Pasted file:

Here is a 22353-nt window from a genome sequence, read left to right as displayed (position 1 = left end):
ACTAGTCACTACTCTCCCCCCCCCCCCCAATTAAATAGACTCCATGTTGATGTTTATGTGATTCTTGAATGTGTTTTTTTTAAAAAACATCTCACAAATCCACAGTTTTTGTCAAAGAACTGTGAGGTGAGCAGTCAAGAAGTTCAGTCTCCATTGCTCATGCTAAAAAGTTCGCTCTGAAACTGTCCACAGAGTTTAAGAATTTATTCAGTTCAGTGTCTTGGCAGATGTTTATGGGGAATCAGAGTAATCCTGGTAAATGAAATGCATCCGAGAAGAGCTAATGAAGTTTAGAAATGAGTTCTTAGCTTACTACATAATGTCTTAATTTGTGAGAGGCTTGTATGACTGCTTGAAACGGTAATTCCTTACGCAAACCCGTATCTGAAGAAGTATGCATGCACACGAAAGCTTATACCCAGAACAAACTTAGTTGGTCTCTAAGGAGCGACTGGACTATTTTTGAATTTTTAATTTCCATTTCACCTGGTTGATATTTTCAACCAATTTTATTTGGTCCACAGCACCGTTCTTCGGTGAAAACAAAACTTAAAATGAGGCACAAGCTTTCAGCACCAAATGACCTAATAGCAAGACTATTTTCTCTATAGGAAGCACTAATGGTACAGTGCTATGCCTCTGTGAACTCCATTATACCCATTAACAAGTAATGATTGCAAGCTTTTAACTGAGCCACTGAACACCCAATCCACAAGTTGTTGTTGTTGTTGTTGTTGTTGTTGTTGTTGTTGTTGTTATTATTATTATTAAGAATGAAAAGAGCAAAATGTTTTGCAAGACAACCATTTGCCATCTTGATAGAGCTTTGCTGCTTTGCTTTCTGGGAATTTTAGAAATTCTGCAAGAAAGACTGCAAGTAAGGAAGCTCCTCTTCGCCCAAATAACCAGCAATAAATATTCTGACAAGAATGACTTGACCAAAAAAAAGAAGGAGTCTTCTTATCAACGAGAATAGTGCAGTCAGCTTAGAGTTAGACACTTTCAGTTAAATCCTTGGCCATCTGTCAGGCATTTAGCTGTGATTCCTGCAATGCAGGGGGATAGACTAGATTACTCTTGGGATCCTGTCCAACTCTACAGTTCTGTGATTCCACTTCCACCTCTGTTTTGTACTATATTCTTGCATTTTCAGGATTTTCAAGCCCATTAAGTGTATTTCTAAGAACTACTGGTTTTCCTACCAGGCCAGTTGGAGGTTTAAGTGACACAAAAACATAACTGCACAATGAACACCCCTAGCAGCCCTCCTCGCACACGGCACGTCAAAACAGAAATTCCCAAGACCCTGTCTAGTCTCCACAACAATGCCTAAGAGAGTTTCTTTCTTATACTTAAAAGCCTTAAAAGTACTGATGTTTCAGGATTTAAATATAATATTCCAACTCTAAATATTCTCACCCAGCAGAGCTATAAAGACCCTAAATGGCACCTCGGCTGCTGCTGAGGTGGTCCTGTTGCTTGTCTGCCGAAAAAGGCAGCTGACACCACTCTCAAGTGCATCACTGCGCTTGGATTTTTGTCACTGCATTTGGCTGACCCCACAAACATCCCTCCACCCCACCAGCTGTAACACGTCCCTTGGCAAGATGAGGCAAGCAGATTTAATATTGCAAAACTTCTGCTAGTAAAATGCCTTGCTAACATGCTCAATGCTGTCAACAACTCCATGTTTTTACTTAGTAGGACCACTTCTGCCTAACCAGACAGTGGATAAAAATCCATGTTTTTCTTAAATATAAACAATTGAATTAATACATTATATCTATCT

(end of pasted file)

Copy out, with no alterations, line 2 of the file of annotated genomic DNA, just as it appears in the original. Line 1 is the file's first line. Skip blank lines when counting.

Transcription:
ACTAGTCACTACTCTCCCCCCCCCCCCCAATTAAATAGACTCCATGTTGATGTTTATGTGATTCTTGAATGTGTTTTTTTTAAAAAACATCTCACAAATCCACAGTTTTTGTCAAAGAACTGTGAGGTGAGCAGTCAAGAAGTTCAGTCTCCATTGCTCATGCTAAAAAGTTCGCTCTGAAACTGTCCACAGAGTTTAAGAATTTATTCAGTTCAGTGTCTTGGCAGATGTTTATGGGGAATCAGAGTAATCCTGGTAAATGAAATGCATCCGAGAAGAGCTAATGAAGTTTAGAAATGAGTTCTTAGCTTACTACATAATGTCTTAATTTGTGAGAGGCTTGTATGACTGCTTGAAACGGTAATTCCTTACGCAAACCCGTATCTGAAGAAGTATGCATGCACACGAAAGCTTATACCCAGAACAAACTTAGTTGGTCTCTAAGGAGCGACTGGACTATTTTTGAATTTTTAATTTCCATTTCACCTGGTTGATATTTTCAACCAATTTTATTTGGTCCACAGCACCGTTCTTCGGTGAAAACAAAACTTAAAATGAGGCACAAGCTTTCAGCACCAAATGACCTAATAGCAAGACTATTTTCTCTATAGGAAGCACTAATGGTACAGTGCTATGCCTCTGTGAACTCCATTATACCCATTAACAAGTAATGATTGCAAGCTTTTAACTGAGCCACTGAACACCCAATCCACAAGTTGTTGTTGTTGTTGTTGTTGTTGTTGTTGTTGTTGTTGTTATTATTATTATTAAGAATGAAAAGAGCAAAATGTTTTGCAAGACAACCATTTGCCATCTTGATAGAGCTTTGCTGCTTTGCTTTCTGGGAATTTTAGAAATTCTGCAAGAAAGACTGCAAGTAAGGAAGCTCCTCTTCGCCCAAATAACCAGCAATAAATATTCTGACAAGAATGACTTGACCAAAAAAAAGAAGGAGTCTTCTTATCAACGAGAATAGTGCAGTCAGCTTAGAGTTAGACACTTTCAGTTAAATCCTTGGCCATCTGTCAGGCATTTAGCTGTGATTCCTGCAATGCAGGGGGATAGACTAGATTACTCTTGGGATCCTGTCCAACTCTACAGTTCTGTGATTCCACTTCCACCTCTGTTTTGTACTATATTCTTGCATTTTCAGGATTTTCAAGCCCATTAAGTGTATTTCTAAGAACTACTGGTTTTCCTACCAGGCCAGTTGGAGGTTTAAGTGACACAAAAACATAACTGCACAATGAACACCCCTAGCAGCCCTCCTCGCACACGGCACGTCAAAACAGAAATTCCCAAGACCCTGTCTAGTCTCCACAACAATGCCTAAGAGAGTTTCTTTCTTATACTTAAAAGCCTTAAAAGTACTGATGTTTCAGGATTTAAATATAATATTCCAACTCTAAATATTCTCACCCAGCAGAGCTATAAAGACCCTAAATGGCACCTCGGCTGCTGCTGAGGTGGTCCTGTTGCTTGTCTGCCGAAAAAGGCAGCTGACACCACTCTCAAGTGCATCACTGCGCTTGGATTTTTGTCACTGCATTTGGCTGACCCCACAAACATCCCTCCACCCCACCAGCTGTAACACGTCCCTTGGCAAGATGAGGCAAGCAGATTTAATATTGCAAAACTTCTGCTAGTAAAATGCCTTGCTAACATGCTCAATGCTGTCAACAACTCCATGTTTTTACTTAGTAGGACCACTTCTGCCTAACCAGACAGTGGATAAAAATCCATGTTTTTCTTAAATATAAACAATTGAATTAATACATTATATCTATCT